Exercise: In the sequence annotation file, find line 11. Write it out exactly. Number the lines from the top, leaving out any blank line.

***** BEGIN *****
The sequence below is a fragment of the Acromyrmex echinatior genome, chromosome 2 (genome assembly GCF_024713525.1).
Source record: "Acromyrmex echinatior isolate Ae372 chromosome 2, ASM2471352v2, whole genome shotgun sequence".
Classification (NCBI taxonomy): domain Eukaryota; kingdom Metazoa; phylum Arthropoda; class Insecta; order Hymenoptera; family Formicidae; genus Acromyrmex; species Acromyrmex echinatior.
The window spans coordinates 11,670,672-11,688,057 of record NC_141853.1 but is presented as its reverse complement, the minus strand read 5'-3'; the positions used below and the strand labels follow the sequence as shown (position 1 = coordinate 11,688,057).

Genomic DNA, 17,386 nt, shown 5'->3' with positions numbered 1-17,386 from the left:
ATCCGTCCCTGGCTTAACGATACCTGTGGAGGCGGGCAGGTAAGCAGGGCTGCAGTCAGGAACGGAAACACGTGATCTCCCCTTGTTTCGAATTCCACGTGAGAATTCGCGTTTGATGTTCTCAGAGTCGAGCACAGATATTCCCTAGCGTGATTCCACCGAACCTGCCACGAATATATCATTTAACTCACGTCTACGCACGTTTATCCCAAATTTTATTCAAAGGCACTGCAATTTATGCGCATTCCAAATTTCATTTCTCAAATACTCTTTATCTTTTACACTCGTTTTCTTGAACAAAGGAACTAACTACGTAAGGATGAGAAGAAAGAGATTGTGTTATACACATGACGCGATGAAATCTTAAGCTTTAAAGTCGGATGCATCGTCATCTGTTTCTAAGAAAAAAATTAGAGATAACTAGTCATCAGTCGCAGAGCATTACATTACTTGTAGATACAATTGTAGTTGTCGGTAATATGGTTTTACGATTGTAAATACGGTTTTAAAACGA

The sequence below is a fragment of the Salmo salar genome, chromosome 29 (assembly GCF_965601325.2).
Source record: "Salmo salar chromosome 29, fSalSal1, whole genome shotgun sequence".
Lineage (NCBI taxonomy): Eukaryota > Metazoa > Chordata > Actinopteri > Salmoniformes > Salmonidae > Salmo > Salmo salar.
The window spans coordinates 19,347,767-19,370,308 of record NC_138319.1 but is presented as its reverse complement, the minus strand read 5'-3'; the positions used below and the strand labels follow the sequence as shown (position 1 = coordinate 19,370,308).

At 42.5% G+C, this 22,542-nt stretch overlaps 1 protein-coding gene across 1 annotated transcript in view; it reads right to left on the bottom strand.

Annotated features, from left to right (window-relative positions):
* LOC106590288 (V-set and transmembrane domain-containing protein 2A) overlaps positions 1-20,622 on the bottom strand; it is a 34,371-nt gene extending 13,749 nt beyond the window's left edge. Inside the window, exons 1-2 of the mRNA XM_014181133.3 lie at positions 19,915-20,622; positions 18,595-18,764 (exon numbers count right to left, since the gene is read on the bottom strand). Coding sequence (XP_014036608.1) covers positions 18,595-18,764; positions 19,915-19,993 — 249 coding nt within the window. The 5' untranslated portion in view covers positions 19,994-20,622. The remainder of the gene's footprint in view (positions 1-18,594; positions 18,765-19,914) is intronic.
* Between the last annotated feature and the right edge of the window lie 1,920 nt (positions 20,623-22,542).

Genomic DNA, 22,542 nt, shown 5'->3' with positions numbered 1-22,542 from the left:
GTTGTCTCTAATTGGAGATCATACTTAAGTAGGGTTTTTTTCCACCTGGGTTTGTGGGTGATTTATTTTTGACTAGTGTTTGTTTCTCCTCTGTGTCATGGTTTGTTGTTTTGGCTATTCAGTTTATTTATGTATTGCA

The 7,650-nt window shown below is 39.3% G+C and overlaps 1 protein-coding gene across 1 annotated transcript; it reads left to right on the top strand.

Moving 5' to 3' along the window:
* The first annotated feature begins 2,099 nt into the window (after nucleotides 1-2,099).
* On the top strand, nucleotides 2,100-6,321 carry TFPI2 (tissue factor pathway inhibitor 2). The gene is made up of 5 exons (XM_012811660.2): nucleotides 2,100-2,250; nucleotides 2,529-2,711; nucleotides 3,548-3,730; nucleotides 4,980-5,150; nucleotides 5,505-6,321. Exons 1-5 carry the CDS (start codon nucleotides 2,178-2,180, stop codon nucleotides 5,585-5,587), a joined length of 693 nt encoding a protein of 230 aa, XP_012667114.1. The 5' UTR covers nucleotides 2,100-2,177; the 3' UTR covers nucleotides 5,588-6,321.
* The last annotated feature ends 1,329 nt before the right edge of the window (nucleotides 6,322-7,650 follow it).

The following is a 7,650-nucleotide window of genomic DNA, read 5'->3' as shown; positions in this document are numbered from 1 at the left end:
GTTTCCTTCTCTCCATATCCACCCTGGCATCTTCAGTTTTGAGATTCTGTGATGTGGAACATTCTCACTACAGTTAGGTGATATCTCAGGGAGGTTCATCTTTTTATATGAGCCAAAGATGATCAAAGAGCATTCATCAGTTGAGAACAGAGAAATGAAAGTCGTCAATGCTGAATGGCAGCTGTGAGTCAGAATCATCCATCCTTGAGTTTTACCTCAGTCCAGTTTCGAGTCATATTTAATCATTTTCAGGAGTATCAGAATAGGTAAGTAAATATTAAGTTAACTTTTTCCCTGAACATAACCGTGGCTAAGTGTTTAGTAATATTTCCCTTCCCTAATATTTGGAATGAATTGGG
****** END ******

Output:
At 42.5% G+C, this 22,542-nt stretch overlaps 1 protein-coding gene across 1 annotated transcript in view; it reads right to left on the bottom strand.